Negative Yields Are Doing the Opposite of What Was Intended

by Jeff Cox

Paying someone to borrow your money sounds like a questionable idea on paper, and seems not to be working out so well in practice.

Yet that’s exactly what people who buy negative-yielding bonds do: Instead of collecting payments in the form of yields, investors have to pay someone to take their cash. Investors ostensibly hope they can sell the debt elsewhere and make a profit, as prices go up when yields fall.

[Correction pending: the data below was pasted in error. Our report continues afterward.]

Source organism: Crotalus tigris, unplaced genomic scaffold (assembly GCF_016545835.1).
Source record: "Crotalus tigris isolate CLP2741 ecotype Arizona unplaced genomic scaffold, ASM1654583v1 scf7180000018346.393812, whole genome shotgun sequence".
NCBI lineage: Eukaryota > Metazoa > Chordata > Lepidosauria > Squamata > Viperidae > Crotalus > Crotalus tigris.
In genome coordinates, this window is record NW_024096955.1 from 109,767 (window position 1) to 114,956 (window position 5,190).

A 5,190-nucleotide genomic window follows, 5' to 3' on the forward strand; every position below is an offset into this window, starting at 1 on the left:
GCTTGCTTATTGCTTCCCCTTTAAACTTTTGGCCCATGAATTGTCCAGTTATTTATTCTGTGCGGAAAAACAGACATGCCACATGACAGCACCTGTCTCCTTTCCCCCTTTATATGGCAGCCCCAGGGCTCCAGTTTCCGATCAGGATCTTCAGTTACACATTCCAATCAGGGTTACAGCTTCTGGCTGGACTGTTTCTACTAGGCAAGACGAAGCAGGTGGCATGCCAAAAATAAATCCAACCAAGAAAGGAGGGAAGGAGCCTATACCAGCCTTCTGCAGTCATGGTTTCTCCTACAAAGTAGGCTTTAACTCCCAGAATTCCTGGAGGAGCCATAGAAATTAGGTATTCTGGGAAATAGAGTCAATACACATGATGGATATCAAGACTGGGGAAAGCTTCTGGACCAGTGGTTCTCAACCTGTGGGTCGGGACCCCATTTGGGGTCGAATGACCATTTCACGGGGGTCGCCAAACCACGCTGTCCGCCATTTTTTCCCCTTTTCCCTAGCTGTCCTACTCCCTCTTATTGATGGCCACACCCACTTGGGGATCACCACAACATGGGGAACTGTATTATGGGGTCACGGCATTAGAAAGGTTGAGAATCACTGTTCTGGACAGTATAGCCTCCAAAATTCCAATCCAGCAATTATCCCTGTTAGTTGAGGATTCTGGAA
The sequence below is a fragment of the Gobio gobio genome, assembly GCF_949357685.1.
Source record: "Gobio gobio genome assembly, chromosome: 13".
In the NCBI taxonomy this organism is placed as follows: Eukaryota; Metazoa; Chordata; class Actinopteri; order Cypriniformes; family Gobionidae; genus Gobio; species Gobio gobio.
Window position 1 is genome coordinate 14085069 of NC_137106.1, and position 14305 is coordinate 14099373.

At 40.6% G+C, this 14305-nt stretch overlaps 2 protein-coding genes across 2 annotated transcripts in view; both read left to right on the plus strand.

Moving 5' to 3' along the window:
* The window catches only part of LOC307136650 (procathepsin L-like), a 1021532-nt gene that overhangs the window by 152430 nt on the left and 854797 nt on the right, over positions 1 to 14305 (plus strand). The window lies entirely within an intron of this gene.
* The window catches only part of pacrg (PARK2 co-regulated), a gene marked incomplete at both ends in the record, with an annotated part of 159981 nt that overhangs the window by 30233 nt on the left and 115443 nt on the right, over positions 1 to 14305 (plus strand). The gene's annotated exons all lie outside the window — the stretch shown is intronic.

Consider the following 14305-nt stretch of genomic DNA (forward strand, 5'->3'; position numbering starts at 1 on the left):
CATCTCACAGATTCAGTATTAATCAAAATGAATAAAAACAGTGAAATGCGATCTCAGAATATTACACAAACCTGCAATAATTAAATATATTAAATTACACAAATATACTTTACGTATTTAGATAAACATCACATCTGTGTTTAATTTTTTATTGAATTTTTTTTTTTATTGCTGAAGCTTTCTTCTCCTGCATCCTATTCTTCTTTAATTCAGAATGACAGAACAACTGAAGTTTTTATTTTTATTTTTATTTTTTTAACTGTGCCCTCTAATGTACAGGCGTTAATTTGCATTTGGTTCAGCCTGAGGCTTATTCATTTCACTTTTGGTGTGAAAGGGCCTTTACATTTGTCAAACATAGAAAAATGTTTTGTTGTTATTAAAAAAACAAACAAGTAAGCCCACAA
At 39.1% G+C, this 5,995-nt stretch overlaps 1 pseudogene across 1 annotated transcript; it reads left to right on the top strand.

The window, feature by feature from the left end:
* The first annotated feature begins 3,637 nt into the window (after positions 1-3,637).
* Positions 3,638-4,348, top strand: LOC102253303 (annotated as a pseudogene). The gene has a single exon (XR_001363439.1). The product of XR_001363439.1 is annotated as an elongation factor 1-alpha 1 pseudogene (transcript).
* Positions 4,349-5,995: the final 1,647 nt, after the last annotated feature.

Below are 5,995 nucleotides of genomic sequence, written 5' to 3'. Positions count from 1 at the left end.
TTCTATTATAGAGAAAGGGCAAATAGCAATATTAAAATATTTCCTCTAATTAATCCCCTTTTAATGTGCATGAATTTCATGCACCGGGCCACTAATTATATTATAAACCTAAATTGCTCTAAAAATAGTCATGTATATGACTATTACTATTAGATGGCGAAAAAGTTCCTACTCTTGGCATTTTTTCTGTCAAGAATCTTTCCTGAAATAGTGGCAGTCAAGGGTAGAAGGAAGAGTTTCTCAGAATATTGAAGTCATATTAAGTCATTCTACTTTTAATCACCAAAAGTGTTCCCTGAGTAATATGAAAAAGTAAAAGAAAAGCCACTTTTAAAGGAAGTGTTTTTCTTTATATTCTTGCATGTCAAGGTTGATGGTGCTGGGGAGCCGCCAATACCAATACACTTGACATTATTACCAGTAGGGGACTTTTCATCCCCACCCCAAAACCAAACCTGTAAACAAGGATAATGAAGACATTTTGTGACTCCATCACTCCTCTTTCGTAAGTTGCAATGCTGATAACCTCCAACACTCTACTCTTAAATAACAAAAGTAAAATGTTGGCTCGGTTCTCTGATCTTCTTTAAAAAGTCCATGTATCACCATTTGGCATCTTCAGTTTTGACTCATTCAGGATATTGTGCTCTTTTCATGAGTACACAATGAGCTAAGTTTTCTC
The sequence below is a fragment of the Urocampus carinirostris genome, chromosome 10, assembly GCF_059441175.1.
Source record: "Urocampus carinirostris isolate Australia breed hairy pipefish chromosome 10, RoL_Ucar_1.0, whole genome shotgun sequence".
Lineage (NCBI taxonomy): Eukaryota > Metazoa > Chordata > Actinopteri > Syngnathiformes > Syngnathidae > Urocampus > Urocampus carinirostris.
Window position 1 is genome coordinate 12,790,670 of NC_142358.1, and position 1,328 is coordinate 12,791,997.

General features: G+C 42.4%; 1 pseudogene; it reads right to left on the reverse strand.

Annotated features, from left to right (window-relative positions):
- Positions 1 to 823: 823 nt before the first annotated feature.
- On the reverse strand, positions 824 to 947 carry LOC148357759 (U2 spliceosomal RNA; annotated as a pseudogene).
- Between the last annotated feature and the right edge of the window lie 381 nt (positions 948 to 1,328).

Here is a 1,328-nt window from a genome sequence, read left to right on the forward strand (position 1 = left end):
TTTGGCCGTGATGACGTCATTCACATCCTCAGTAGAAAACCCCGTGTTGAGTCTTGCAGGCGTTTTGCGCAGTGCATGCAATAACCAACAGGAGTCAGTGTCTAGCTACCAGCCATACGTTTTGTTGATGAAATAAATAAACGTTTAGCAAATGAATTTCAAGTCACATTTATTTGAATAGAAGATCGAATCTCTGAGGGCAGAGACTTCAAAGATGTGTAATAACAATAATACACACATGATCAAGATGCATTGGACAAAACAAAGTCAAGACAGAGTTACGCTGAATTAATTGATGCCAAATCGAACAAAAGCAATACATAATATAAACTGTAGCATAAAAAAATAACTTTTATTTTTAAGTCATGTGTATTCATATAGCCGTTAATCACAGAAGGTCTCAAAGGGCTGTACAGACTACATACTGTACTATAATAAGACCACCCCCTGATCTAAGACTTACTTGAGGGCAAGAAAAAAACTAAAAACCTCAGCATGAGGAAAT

It’s a strange arrangement that nonetheless has become policy in Japan and parts of Europe.

The goal that sovereign debt issuers and central banks hope to achieve is a world where money is pushed toward risk and all that no-yielding debt causes inflation that leads to growth.

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